Rate this Article
A man came to Buddha one day saying terrible, hurtful, hateful things to him. The Buddha sat there, smiling and listening.
When finally the man was finished, the Buddha said to him, “Thank you.”
And the man said to Buddha, “Why aren’t you furious with me? I am saying horrible things to you.”
“No, I am grateful,” said the Buddha. “I am grateful and I am filled with forgiveness, because it is clear to me that I hurt you in another life. I have been waiting for you all of my life to come and say these things to me in order that I could complete that aspect of my karma, so that I can be totally free. And now you have come to me and closed the circle. We have no more karma, you and I. Say nothing more.”
It is extremely difficult for people in Western cultures to understand forgiveness and the laws of karma in the way of the Buddha, a forgiveness that comes out of the understanding that if someone insults you in this life, most likely in another lifetime you insulted that person.
It is, however, as the Buddha said, we are not free when we have not forgiven people for the things that have been done, ourselves included. We also cannot be free if we are not grateful for the opportunity to right past wrongs, no matter how difficult that may be.
Sometimes it seems impossible to understand forgiveness, at all. So often when I work with people who have been deeply wounded, we get to the point where the only thing left to heal is their relationship with forgiveness for what has happened, and they balk. They get angry all over again and don’t know how to move off that miserable stump. I understand. They are not alone on that stump. We live in a very angry world.
We have developed such a tortured relationship with forgiveness. Somehow we have come to look at it as akin to saying, “Oh, it’s alright what that person did. It doesn’t matter. I forgive them.” And that’s nonsense. No wonder we have such a problem with forgiveness. In reality, what happened may matter a great deal. You may have sustained a real wounding that needs to be healed. If your ego was in some way threatened, most likely it has left you seething inside, and that is something that urgently must be healed. It is a fundamental truth that forgiveness must be reached for there to be real healing. Blindly saying, “That’s OK, I forgive you,” however, doesn’t even begin to address the issue.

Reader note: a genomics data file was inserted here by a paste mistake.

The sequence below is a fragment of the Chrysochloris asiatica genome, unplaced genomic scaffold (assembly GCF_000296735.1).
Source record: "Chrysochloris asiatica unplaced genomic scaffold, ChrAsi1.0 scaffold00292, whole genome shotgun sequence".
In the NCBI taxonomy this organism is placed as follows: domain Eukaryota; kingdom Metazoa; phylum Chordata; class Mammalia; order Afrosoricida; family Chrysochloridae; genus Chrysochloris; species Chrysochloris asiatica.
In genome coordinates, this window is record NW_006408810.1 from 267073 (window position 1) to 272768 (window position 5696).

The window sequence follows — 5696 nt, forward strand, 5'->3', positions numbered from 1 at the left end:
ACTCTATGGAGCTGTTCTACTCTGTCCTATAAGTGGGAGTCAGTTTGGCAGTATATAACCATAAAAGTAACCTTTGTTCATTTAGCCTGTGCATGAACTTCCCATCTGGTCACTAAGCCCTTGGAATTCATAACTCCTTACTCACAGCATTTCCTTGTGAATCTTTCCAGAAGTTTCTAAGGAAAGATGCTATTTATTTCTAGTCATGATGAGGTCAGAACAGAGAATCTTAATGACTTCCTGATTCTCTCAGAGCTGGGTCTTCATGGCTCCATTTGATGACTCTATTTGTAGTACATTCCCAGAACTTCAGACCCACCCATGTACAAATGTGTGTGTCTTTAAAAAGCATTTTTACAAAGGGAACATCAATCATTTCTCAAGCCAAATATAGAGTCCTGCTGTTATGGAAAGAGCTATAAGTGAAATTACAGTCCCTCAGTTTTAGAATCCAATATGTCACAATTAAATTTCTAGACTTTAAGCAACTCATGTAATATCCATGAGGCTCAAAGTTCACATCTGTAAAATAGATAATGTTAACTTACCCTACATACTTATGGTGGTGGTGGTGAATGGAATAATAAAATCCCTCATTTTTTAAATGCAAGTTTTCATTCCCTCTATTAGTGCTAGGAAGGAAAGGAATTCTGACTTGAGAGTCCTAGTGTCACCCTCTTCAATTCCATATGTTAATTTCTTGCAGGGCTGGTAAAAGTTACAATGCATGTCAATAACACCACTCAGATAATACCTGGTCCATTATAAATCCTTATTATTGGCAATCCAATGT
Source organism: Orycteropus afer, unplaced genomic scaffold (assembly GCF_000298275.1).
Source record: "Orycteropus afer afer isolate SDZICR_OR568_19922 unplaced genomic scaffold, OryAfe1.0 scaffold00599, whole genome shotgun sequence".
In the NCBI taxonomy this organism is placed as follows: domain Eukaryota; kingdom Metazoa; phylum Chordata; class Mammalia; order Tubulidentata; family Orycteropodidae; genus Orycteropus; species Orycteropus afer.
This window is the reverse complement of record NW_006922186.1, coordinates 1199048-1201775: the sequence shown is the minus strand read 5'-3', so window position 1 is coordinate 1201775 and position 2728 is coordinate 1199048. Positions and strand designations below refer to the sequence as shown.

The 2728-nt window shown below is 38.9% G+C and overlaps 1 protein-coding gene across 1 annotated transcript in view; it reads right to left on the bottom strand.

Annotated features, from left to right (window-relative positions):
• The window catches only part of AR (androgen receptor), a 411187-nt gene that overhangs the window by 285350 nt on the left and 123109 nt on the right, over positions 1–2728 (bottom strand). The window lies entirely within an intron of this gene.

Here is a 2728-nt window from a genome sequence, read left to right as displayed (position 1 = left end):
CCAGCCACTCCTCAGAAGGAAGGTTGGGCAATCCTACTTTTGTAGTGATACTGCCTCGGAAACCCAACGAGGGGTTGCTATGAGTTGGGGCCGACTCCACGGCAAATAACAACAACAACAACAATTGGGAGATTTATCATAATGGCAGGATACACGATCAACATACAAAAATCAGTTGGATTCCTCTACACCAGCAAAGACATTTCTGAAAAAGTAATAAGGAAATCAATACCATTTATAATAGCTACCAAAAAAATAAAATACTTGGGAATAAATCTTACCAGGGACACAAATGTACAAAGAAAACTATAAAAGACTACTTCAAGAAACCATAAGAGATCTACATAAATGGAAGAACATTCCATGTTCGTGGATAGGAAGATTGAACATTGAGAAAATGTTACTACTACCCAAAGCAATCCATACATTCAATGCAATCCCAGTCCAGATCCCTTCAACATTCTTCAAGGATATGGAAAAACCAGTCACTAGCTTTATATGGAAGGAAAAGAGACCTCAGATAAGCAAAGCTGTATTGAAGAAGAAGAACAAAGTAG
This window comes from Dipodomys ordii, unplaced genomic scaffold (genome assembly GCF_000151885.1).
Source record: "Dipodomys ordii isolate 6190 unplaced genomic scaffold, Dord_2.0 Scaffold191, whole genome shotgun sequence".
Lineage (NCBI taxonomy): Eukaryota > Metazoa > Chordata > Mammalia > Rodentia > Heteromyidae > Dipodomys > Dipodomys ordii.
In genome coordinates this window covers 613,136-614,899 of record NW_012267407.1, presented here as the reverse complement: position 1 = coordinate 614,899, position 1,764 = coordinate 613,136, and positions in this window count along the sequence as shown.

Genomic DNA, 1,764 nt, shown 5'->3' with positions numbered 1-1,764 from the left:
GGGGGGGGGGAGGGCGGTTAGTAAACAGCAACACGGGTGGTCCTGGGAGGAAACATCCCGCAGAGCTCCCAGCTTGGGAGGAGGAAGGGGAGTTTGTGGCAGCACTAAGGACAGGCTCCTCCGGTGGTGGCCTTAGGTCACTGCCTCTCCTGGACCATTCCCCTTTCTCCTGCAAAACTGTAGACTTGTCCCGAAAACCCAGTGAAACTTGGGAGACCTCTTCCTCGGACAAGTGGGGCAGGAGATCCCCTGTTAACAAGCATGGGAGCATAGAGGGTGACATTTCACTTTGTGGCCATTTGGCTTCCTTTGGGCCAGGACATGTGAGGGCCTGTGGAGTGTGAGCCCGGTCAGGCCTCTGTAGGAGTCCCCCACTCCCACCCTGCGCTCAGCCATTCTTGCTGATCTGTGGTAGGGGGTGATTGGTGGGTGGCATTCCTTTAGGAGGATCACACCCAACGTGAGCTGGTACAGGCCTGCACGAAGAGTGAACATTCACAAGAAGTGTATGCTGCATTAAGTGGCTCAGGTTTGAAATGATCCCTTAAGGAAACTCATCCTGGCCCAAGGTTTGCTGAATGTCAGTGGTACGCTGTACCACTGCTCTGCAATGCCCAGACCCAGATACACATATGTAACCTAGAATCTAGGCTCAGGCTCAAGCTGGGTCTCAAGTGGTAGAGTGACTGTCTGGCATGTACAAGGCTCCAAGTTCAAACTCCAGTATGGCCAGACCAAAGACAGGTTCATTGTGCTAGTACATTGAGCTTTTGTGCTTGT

I would like to offer a somewhat different perspective on forgiveness. If you look up “forgive” in the dictionary, this is what you will find: “Forgive: to give up resentment of ….”
Stop and think about how truly healing it is to give up your resentment. When you are in resentment, you are in real darkness and it is a dangerous place to be. Always remember this: resentment has a very big mouth. It will consume you if you let it. It will devour your life and everything you’ve ever dreamed life could be, especially if you follow it down the pathway to revenge. Revenge, finding someone to pay for what was done to you, isn’t going to heal you in any way. There may be times when that is necessary, but fortunately we live in a world where there are institutions for just that purpose. So let them do their job. Your task is to heal your wounds.
Focusing on revenge is only going to fuel your resentment. Know this about darkness, the darkness wants you to resent it. It has an even bigger mouth than resentment. It feasts on your resentment. When you are in darkness and resentment, all you are really doing is harming yourself even further.
There is another path to follow, a path that takes you into the light of healing grace. It is the pathway of gratitude. You can’t come to the healing grace of forgiveness, the letting go of resentment, until you first come to gratitude.
Being grateful is a celebration of the life force. It is a celebration of light, a way of saying to the Great Spirit, “Thank you for the great gifts of life. Thank you for all of the things that have gone right in my life today,” instead of, “Blast the world for all of the things that have gone wrong.” You take the focus of your attention off whatever it was that went wrong and you place it on all of the things that didn’t go wrong, all of the things that are right in your life. Let that focus open your heart to a celebration of thankfulness to God for the great gifts of life, and allow the healing grace of forgiveness to fill you.
When you focus on what you have to be grateful for instead of your resentment for wrongs inflicted, so often you find that all of the barbs and arrows you feel were shot at you simply fall away. Where there has been real harm, it is only when you let go of the destructive force of resentment that your life can begin to heal. You reverse the feeling of resentment to a place of love, a place of forgiveness, and allow the life force of the Great Spirit to flow into you and heal you.
When I work through resentment with people to the place of gratitude and forgiveness, so often they say to me, “I am still not happy that this happened, but I am so thankful for what I have learned about myself and my life because of it.” They realize that they may have never found spiritual growth and contentment without going through what they did.
Make your life about celebrating forgiveness, not fueling resentment!
About the author:
Lynn Andrews is a shaman teacher who is recognized worldwide as a leader in spiritual healing and personal development. She is the internationally best-selling author of the Medicine Woman series, founder of the Lynn Andrews Center for Sacred Arts and Training. www.lynnandrews.com.